The core of such pattern inhabits the shared values, goals and desires, then growing outward to the more complex tasks of finding fragments of translation, methodologies, tools, frameworks etc+ Simultanously, the collaboration pattern must grow inwards, resolving the inner conflicts of the individual patterns making up the group, helping to maintain alive their subpatterns of skills, affections, motivations, knowledge + culture. (nurture your collaborators! if at all possible, i would suggest not adopt management structures based on hierarchy, power and control for collaborative endeavours,… maybe only sometimes…. when all else fails!)

Case study; txoom

expression, interaciton in responsive environemnts, where human behaviour influences the dynamics of the mixed reality spaces in which they are physically immersed with a group of co-players.

emerged from tgarden after learning from extensiove user + developer feedback, that crystalised the main acheivements advantages/disadvantages of this overly ambitious project.

one of the most significant acheivements of txoom was the improvement in the group dynamics and collaboration processes.

  • a larger and more diverse collective was brought together producing, in 10 months:
  • 3 public workshops focused on play and games, alive textiles and data ecologies,
  • 3 very differnet public experiments in Italy, UK and Slovenia, guided by onsite development sessions, with a strong emphasis on suplementing f2f with CSCW
  • pseudo-ethnographic evaluation, during process + presentation
  • all of which are documented online and in the already known dvd
  • All the modes of collaboration that Lynn mentioned on the first day of the summit were present with more or less sucess, and I'd be glad to talk to anyone interested further about our problems and solutions:
  • The development of playspaces for public experiments started with “f2f” workshops, paper, markers, whiteboards, food + wine on various locations in Europe.
  • The development protocols, materials and systems were established in “f2f with technology” sessions in Linz and Brussels.
  • After agreeing on basics, a “remote” mode was the dominant collab. method, with set f2f reality checks on crucial development points.

(brief overview of http://lib.fo.am)

Once the playspace was coming together as a whole (specifically in gt. yarmouth) professional artists from a range of disciplines were invited to test it, as were local groups of yound offenders (mainly testing robustness!), single teenage mothers and a group with intellectual disabilities. Feedback from these people was integrated to a certain extent in the site specific experiment, or will be taken into account in the future versions of the project. This is a collaboration model that Lyn didnt address yesterday (as it is less likely to occur in scientific collaborations) Maybe you could help us find a name for it, as “f2f with non/expert evaluator” that we thought of yesterday isnt quite satisfactory…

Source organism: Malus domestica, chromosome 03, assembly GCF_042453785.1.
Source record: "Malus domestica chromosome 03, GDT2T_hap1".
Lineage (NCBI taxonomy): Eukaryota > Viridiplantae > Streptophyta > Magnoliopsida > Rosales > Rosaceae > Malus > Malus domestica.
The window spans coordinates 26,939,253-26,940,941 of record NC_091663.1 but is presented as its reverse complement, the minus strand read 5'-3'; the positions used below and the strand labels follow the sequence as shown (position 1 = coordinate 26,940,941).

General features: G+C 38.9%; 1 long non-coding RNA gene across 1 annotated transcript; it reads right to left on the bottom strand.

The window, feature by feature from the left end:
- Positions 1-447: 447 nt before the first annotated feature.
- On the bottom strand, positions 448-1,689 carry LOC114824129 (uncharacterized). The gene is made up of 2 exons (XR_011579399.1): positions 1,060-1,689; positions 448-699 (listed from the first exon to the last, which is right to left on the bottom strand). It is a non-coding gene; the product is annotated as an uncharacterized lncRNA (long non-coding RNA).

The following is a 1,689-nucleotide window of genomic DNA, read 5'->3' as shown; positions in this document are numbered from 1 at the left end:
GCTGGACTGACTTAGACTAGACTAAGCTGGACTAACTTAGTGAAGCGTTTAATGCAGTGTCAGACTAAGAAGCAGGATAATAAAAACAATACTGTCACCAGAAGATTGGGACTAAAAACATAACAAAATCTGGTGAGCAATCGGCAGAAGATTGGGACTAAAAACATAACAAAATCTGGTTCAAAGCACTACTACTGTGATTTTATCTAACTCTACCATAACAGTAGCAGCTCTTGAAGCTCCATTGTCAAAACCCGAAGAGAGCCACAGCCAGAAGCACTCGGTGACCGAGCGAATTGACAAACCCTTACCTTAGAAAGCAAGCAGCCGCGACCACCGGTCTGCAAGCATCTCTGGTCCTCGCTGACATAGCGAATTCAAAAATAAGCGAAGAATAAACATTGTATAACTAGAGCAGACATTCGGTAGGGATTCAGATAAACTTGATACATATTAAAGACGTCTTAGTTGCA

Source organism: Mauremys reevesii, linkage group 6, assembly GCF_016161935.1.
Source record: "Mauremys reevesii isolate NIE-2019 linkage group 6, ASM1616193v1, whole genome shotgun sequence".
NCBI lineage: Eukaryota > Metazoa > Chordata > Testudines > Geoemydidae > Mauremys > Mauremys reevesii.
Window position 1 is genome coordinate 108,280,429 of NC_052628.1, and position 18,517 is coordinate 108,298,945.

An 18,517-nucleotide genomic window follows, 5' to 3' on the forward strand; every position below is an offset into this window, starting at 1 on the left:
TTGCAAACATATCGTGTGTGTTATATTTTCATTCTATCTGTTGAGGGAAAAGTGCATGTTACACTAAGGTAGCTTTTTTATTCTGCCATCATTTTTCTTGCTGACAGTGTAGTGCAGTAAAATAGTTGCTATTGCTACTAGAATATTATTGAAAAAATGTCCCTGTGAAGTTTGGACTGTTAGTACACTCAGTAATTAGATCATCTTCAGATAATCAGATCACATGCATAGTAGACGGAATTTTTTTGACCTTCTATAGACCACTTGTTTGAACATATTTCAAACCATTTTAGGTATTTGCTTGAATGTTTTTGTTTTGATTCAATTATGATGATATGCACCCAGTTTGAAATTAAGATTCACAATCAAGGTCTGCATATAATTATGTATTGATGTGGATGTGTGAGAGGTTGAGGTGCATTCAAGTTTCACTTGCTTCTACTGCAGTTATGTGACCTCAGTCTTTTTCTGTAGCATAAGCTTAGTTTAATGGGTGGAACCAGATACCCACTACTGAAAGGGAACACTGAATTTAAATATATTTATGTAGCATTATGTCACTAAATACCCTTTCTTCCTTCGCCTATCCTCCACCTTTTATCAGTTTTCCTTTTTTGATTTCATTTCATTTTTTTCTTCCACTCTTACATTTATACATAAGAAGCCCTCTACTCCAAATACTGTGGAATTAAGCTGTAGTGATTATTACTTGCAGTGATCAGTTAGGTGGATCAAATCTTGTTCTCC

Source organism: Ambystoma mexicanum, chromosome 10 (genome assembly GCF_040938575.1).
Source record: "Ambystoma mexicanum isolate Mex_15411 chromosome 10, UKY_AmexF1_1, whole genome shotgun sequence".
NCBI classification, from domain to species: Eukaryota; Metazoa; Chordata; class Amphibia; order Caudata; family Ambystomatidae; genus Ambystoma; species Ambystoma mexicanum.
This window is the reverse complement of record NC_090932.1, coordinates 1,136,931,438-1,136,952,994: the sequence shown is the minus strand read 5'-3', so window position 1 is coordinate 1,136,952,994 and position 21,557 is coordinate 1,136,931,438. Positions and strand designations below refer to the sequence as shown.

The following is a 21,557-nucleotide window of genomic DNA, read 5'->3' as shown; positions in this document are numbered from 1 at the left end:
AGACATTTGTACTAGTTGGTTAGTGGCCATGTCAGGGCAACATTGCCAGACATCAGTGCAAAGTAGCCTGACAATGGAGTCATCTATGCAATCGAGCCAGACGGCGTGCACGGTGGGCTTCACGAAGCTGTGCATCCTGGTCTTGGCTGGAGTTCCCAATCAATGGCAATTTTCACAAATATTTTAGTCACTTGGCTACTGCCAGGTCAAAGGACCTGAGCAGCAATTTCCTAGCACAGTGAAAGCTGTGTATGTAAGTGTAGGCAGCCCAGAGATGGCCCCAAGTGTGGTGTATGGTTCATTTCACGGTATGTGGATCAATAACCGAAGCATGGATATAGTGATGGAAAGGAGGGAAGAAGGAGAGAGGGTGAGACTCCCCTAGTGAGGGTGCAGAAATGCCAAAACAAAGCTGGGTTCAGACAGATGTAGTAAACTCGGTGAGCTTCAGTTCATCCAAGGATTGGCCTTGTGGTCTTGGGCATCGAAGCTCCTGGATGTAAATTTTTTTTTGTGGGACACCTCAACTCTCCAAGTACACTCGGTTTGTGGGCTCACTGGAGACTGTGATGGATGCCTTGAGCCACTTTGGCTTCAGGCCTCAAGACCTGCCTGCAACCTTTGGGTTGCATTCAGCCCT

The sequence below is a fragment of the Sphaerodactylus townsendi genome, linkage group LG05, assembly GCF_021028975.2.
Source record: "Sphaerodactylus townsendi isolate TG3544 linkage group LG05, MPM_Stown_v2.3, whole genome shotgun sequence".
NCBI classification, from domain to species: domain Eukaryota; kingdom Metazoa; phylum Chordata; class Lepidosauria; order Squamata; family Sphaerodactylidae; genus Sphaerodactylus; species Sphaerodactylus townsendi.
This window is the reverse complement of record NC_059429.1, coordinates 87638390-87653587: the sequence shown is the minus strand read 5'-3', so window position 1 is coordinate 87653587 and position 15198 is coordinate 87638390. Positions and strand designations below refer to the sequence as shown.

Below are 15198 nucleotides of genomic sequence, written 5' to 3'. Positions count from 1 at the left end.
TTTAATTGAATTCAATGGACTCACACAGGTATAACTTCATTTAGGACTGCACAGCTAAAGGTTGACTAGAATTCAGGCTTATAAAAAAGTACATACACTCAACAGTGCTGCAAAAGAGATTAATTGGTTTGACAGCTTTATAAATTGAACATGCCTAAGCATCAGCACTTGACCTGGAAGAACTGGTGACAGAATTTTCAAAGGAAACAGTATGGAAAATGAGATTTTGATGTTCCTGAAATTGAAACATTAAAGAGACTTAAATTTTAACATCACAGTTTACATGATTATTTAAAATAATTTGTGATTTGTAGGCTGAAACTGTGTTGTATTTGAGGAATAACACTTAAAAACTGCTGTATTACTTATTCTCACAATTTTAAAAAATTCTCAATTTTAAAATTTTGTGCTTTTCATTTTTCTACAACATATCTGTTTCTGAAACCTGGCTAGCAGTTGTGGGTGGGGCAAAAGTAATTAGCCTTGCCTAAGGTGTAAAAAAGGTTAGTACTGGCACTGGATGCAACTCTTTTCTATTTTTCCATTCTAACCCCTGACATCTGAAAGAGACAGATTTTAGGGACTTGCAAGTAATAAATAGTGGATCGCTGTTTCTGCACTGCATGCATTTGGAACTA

During the public experiment collaboration modes were oscillating from p2p (in 'help… remote collaborator in berlin, there is a bug in your software!), f2f (Sia's social space in the waiting room, dressing and harnessing participants), producer-consumer ( artists and scientists willing to use the system for their own purposes) , participant-system (during individual play sessions), particiant-system-participant (group play sessions), etc+

In order to facilitate specifically the last 2 collaborative modes, 2 parts of the system were utilised

  • sensor aquisiton system, recording
  • dynamics engine

(brief overview sensor system + dynamics)

At the end of this stage of txoom, we are stil looking at ways to make further interpretation of the participants + devlopers experiences that could guide us to improve our techniques for building social systems and public spaces alive with matter, gesture and meaning.

more information on txOom: http://fo.am/txoom/